1973’s The Wicker Man is a film that tends to divide opinion amongst viewers along the lines of love/hate. Some claim that not only is it Britain’s greatest horror movie, but its greatest movie of any genre. Others say it is not a horror movie at all, and some would happily take every copy of the film and bury it in a landfill, which, according to one of the many myths surrounding the film, actually happened to the ‘director’s cut’ now apparently to be found somewhere deep under the M3 motorway. This is just one of the distracting stories that appear in Allan Brown’s recently updated book Inside The Wicker Man which is tellingly subtitled ‘How Not to Make a Cult Classic’.
The book details the life and times of an extraordinary movie, from the film’s genesis as an adaptation of David Pinner’s cult 1967 novel The Ritual by writer Anthony Shaffer (who had seen his last screenplay Sleuth, a 1972 film starring Laurence Olivier and Michael Caine become a surprise hit), to its current status as one of the most talked about films of the 1970s. What drives both the film and the book is Shaffer’s dysfunctional relationship with the first time director Robin Hardy. The general feeling that comes through from all of those involved (except, unsurprisingly, Hardy) is summarised by Christopher Lee who says that Shaffer’s script was the best that he ever read, so good that even Hardy’s haphazard direction failed to destroy the writer’s vision. Hardy comes across as a man out of his depth and reliant on the talent of others, but he has had, and continues to have, an important role in the tale of The Wicker Man.
Lee is the other central character in this tale. In the early seventies he was determined to shed the constricting cloak of Dracula and for people to regard him as he regarded himself; one of England’s greatest screen actors. He fought not only for the film to be made, but offered to pay critics to see it. He believes that his role as Lord Summerisle (see above) is his greatest screen performance. This is put into perspective as he claims that his second greatest was as Dr Catheter in Gremlins 2: A New Batch. I’m hoping that this is an example of a bone dry sense of humour, but I’m not sure it is. What is obvious is that The Wicker Man would not be what it is without Lee.
The detail that Allan Brown goes into is impressive, and all the main player’s points of view are represented. This, while thorough, means that the reader is often left to come to their own conclusions as to the truth of the matter, such as how Britt Eckland really felt about the use of a body double for her ‘dance’ scenes (she was apparently more annoyed that her voice had been dubbed in the final film), or to what extent the film’s iconic final scene was down to a vigilant cameraman rather than a directorial flourish. It is the making of the film that provides the most involving and instructive anecdotes. The book dips in interest as it nears the end, probably because success is rarely as entertaining as struggle to avoid failure, but like the film it delivers a powerful ending in the form of the various appendices. Here Brown details the staging of the film, various reviews of the film, the cast and crew and, most interestingly, Anthony Shaffer’s treatment for a sequel which is set immediately after the first film. It could have been the most bonker’s film ever made, (although that title was grabbed for good in 2006; see below), but it is fascinating to see how Shaffer saw the story progressing.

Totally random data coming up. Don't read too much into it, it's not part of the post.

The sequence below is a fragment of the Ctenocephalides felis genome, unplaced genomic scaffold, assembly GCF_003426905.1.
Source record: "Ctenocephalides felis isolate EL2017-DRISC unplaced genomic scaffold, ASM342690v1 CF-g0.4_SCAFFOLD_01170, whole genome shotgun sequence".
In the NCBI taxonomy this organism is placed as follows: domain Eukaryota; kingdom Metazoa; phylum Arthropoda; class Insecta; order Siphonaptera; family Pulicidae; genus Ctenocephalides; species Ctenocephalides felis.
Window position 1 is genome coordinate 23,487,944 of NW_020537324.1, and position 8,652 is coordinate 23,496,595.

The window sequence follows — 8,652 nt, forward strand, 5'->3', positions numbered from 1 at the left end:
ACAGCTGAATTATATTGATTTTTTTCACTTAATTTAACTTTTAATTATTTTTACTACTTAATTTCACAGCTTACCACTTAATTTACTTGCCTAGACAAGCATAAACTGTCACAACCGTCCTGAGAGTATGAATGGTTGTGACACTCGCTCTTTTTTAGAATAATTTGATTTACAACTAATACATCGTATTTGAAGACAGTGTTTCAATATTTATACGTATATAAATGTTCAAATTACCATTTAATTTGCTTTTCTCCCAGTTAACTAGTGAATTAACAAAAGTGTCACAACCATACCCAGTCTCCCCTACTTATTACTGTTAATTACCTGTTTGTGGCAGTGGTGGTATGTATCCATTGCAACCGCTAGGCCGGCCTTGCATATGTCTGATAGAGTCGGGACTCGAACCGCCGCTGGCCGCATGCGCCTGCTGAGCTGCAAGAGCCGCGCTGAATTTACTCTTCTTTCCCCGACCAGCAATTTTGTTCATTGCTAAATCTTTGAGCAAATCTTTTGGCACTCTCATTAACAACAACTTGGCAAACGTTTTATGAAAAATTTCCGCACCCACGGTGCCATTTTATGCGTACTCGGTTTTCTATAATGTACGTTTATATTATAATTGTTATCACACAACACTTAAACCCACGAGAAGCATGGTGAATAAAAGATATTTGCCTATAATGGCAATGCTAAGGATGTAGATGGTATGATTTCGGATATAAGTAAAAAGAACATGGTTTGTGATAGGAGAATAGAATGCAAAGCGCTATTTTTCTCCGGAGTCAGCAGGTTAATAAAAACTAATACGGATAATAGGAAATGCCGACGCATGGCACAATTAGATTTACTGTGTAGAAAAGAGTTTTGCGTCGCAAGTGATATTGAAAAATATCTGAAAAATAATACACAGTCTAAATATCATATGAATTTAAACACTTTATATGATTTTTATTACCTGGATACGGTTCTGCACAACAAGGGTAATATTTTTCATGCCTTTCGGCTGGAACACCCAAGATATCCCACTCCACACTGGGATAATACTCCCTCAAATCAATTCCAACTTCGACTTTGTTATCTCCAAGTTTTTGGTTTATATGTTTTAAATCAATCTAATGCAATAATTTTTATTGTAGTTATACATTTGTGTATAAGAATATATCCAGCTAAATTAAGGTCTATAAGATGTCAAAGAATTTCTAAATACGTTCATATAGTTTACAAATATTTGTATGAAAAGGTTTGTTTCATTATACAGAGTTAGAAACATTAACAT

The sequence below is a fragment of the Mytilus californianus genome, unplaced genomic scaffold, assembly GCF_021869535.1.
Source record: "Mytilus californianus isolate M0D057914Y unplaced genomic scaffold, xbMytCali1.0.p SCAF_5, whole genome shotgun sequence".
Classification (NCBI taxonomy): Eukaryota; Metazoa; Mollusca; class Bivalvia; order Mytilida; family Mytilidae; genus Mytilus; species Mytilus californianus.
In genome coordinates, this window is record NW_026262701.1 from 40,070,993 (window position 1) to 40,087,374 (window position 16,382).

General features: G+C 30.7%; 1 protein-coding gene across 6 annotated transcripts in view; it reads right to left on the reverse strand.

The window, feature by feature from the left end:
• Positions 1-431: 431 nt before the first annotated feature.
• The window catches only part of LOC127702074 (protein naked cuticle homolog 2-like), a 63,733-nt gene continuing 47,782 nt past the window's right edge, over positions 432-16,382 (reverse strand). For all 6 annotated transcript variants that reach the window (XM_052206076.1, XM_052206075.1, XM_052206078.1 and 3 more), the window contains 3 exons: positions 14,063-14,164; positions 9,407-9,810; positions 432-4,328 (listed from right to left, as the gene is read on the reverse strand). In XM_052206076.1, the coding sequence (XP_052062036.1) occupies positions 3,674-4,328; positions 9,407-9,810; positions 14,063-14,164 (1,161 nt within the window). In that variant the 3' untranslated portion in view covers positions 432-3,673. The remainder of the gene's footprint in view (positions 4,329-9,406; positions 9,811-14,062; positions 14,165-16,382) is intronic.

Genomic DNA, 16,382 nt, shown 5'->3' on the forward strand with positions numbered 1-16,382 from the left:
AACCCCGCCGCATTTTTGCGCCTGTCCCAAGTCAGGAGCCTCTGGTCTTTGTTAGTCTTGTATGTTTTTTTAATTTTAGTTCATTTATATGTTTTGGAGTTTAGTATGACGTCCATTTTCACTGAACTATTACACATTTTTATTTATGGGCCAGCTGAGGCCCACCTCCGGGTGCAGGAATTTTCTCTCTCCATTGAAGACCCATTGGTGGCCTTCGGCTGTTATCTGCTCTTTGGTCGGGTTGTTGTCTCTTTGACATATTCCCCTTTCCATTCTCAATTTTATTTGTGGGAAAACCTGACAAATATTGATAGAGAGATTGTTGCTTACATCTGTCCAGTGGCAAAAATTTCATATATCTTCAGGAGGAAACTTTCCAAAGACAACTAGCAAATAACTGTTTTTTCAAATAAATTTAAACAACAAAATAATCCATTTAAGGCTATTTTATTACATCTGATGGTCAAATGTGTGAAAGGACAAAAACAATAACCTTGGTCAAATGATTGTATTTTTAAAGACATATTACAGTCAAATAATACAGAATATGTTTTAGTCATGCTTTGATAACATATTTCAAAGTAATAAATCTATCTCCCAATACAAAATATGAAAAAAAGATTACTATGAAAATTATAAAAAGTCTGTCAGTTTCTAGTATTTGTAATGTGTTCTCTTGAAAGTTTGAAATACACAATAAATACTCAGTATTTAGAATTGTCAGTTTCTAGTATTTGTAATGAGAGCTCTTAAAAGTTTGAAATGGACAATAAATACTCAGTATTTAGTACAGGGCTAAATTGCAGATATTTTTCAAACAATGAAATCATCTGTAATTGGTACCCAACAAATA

This is a book that is not only for fans of the film, but for fans of all film, especially if you have thoughts of making one. It is a great guide as to what can go wrong in the making, publicising and distributing of a film. It also shows that a film which has not been initially well received can still be a success when it is reassessed and discovered by future cineastes. The Wicker Man has, in popular parlance, been on a journey from second billing on a double bill with Nicolas Roeg’s Don’t Look Now, to being voted the sixth greatest British film in Total Film Magazine, and had respected periodical Cinefantastique calling it ‘the Citizen Kane of horror movies’. Even then it is a film that cannot be simply labelled a ‘horror’ movie. As this book so expertly explains, it is so much more than that.
And what of the film itself? It may be a case of putting the cart before the horse but I’m going to be looking at The Wicker Man as the next ‘You Have Been Watching…’, and it will appear on these pages over the next couple of days. Just so we are clear, it will be the 1973 original, but in 2006 Neil LaBute, director of critically appreciated films such as In The Company of Men and Your Friends and Neighbours, teamed up with Nicholas Cage (Oscar winner, lest we forget) to remake The Wicker Man and set it in the Pacific North West of America. Brown deals with this in a chapter in his book, but suffice to say here it is one of the most risible pieces of movie making in the early part of this century, against quite a lot of competition. Losing a lot of the clash of religious ideology that is central to the success of the original, it appears to be a comment on the emasculation of modern man, and,of course, it blames the women for this state of affairs. LaBute had successfully dealt with questions of misogyny and gender roles in the black comedies mentioned above, but this is only funny if viewed as the broadest of slapstick and farce. Here are some of the film’s ‘best bits’ which back up this point of view:
Allan Brown’s next book is a biography of The Blue Nile called Nileism: The Strange Course of The Blue Nile. As those of you who’ve been reading Scots Whay Hae! for a long time will know, this makes me very excited. It is due to be published in September so expect a review on these pages soon.